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1887-M Struck in Platinum Half Sovereign

Jubilee Head


In 1872, the newly established Melbourne Mint joined the Sydney Mint in striking full and half sovereigns and continued to strike half sovereigns until 1915, and full sovereigns until 1931, then silver and copper coinage until its closure in 1968 (Monetarium (Australia) Pty Ltd, 2009) . The Sydney Mint closed in 1926 having produced gold, silver, and copper coins throughout its time (Monetarium (Australia) Pty Ltd, 2009) . The Half Sovereign Jubliee Head was the third half sovereign series to be struck at an Australian mint , with business and proof strikes struck at both Sydney and Melbourne from 1887-1893.

The series shows only one obverse and one reverse type. The obverse, designed by Sir Joseph Edgar Boehm, shows Queen Victoria facing left. She wears a crown and veil, as well as a necklace, earrings, and half garter star (Monetarium (Australia) Pty Ltd, 2009) . The legend reads VICTORIA DEI: GRATIA . Edgar Boehm's initials, JEB , vary in appearance: the letters can be wide, narrow, normal or medium, or the 'J' can look like an 'I'. Spacing of the letters is different depending on the mint, and the 1891 Sydney issue does not show the initials (Monetarium (Australia) Pty Ltd, 2009) . See some examples below:

Obverse: Wide JEB Obverse: Narrow JEB Obverse: Normal or medium JEB Obverse: JEB as IEB

The reverse, designed by Jean Baptiste Merlen, depicts a crown atop a shield; the date and mintmark sit directly below the shield. The legend reads BRITTANIARUM REGINA FID: DEF .

Reverse: Melbourne Mint 'M' mintmark directly below the shield

Reverse: Sydney Mint 'S' mintmark directly below the shield

There is one variation in the reverse design which can be seen in the 1889 Sydney and 1893 Melbourne. For these two issues, the shield is placed slightly lower than in others. The base of the shield touches the mintmark, and the cross on top of the crown is fully visible (Monetarium (Australia) Pty Ltd, 2009) .

A fairly short type as far as business strike s go. The key date is the 1889 Sydney which has always been highly underrated, possibly because catalogues did not have a mintage figure for this date, which traditionally has been used as a gauge of rarity, despite Royal Mint reports indicating a mintage of 32,000 (Marsh, M, A, 2004) . Its rarity was only revealed at the Reserve Bank of Australia sale, which had so few quality examples available (Downies, 2005) . Even now, on the rare chance that they turn up, many dealers let them pass through their bullion piles - something worth looking out for considering this date is quite a degree rarer than the 1930 Penny.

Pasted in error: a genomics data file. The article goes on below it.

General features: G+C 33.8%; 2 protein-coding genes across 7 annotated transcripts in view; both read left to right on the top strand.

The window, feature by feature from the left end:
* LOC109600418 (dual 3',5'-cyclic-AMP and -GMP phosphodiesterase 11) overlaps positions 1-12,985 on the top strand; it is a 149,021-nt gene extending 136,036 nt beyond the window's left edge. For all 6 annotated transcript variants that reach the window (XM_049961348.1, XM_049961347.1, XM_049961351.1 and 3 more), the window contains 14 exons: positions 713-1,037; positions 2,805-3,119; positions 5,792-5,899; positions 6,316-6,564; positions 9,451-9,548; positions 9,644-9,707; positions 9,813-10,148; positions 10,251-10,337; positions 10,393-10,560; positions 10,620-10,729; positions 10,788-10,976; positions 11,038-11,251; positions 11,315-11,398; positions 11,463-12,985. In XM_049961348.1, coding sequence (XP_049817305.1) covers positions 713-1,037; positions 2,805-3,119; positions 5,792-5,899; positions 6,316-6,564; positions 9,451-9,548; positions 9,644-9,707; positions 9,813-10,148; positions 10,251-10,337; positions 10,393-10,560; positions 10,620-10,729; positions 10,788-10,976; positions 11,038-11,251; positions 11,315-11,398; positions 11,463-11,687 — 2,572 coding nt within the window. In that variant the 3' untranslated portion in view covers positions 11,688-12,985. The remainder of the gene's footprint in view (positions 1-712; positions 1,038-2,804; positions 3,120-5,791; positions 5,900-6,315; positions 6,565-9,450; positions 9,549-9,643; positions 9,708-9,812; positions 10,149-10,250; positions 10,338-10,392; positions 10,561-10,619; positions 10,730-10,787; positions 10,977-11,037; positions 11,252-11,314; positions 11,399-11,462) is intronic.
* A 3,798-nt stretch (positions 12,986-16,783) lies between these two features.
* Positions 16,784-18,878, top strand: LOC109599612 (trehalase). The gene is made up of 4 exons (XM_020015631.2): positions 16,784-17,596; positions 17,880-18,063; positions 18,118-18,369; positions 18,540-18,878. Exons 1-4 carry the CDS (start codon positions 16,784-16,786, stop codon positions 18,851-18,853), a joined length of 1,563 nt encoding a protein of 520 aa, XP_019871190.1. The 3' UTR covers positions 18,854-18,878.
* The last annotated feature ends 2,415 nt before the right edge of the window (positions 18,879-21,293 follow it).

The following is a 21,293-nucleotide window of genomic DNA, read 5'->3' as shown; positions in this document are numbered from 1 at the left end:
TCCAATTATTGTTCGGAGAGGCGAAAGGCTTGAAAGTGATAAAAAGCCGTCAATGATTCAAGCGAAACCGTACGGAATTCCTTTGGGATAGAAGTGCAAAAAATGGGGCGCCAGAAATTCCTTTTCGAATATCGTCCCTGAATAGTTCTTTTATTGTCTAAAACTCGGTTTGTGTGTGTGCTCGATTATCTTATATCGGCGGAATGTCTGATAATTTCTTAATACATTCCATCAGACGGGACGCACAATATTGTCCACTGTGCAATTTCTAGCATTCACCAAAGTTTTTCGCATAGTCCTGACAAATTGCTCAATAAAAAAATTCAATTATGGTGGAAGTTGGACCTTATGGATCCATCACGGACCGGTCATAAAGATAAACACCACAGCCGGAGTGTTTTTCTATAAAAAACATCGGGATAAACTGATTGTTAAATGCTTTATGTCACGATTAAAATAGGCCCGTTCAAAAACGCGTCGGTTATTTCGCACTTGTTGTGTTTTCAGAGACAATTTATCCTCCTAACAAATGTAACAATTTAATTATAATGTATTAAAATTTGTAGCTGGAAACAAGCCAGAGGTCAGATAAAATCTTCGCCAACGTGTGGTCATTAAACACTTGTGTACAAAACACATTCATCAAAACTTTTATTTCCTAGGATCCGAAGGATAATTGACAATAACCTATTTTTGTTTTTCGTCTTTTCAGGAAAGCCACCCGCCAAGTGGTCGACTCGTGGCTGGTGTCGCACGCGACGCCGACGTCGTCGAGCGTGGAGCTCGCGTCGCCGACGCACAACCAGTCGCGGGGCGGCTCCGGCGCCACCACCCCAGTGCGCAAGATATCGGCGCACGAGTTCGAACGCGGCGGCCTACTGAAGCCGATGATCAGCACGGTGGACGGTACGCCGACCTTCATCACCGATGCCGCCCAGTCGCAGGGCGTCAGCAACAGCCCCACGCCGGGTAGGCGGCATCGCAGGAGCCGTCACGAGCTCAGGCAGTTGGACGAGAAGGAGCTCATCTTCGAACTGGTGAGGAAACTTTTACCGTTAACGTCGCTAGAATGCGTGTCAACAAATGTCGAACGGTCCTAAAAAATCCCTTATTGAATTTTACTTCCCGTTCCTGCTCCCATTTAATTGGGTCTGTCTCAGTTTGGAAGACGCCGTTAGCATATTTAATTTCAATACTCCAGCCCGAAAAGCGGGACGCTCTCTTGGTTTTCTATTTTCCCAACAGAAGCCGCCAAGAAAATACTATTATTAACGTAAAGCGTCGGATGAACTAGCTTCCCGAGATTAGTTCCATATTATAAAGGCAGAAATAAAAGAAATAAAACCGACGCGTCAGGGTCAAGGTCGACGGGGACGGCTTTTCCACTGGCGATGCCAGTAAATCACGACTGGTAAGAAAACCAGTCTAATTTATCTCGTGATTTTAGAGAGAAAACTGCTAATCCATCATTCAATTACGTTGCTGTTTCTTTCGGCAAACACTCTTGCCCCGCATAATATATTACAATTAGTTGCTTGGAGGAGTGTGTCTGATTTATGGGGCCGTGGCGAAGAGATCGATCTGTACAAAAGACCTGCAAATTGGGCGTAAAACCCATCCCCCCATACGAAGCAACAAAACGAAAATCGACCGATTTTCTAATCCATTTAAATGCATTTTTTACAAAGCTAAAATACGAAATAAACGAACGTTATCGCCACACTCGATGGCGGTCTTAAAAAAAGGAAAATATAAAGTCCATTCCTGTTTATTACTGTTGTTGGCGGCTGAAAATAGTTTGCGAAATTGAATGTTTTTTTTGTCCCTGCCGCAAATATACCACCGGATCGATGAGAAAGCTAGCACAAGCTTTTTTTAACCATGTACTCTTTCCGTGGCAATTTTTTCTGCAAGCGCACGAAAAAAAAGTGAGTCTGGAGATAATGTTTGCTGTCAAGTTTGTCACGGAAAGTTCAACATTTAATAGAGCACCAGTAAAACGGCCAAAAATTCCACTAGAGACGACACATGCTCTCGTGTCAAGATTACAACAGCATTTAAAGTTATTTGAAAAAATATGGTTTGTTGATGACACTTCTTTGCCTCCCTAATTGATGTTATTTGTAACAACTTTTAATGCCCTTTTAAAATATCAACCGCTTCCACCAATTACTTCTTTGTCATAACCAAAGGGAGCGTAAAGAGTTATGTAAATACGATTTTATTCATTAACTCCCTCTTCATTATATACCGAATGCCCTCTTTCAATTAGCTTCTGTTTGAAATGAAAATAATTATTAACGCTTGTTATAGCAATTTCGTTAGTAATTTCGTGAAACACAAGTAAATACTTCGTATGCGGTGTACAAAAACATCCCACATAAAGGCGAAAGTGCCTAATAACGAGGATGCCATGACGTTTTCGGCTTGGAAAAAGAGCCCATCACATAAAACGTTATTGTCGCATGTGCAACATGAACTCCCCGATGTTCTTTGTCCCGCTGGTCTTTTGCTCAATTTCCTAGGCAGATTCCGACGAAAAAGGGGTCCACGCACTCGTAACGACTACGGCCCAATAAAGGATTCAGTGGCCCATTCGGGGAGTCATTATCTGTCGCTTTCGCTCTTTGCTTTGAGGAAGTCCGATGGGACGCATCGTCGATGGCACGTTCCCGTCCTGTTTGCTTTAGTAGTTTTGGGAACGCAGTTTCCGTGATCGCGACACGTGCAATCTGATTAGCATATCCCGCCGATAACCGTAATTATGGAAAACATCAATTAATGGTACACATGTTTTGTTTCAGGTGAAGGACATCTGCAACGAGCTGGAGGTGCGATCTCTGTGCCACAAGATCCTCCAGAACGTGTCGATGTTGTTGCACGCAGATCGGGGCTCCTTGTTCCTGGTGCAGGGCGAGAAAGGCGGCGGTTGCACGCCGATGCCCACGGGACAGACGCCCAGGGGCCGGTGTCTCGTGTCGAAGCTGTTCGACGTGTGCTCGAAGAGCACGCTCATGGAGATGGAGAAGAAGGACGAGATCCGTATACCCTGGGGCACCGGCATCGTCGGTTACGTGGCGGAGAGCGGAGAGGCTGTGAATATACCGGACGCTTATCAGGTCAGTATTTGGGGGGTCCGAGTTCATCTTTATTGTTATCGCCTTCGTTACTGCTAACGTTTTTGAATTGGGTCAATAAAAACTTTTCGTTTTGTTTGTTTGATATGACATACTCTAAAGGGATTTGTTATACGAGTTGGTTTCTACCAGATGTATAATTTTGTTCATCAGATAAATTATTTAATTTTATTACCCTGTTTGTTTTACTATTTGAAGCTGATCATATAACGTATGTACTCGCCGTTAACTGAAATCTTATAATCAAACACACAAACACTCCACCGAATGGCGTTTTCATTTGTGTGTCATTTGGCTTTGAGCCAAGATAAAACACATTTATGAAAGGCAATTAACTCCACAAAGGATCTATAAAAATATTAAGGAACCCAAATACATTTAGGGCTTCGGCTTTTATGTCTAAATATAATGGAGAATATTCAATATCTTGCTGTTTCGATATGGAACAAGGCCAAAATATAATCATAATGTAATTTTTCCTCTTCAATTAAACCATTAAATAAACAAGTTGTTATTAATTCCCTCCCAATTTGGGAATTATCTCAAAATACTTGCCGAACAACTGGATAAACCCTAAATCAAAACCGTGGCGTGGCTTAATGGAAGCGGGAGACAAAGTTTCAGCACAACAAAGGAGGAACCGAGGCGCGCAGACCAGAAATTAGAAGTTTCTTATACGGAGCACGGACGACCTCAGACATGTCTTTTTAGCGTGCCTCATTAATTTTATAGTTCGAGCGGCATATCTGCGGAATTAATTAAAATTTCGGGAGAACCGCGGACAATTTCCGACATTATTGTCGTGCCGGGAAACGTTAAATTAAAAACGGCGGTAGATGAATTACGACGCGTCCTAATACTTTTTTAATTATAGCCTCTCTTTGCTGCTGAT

There are many dates within the series only available as pattern s which would disappoint many date set collectors, most of whom have simply learned to skip those dates. The mintage figures for the two 1891 Sydney types are combined, while mintage figures for 1887 types are all inclusive of every other type including Young Head types. The 1893 Melbourne mintage is possibly shared with the Old Head type of the same date, however, there are only five known business strikes of the Old Head type.

The Jubilee Head series is probably the easiest slot to fill in the proof type set with many patterns issued and the relatively common 1887 issues. Recently the 1887 Melbourne in platinum and an 1891 Melbourne were auctioned off by Noble Numismatics.

a facility that produces coinsA coin struck from specially prepared dies to strike a superior quality coin not intended for circulationThe heads side of the coinThe tails side of the coinThe inscription around the inner edge of the coinA marking, usually a letter or dot that signifies which mint struck a particular coinThe number of coins struck of a particular designationA coin struck as a representation piece of a coin that never eventuated(Monetarium (Australia) Pty Ltd, 2009)(Monetarium (Australia) Pty Ltd, 2009)(Monetarium (Australia) Pty Ltd, 2009)(Monetarium (Australia) Pty Ltd, 2009)(Marsh, M, A, 2004)(Downies, 2005)
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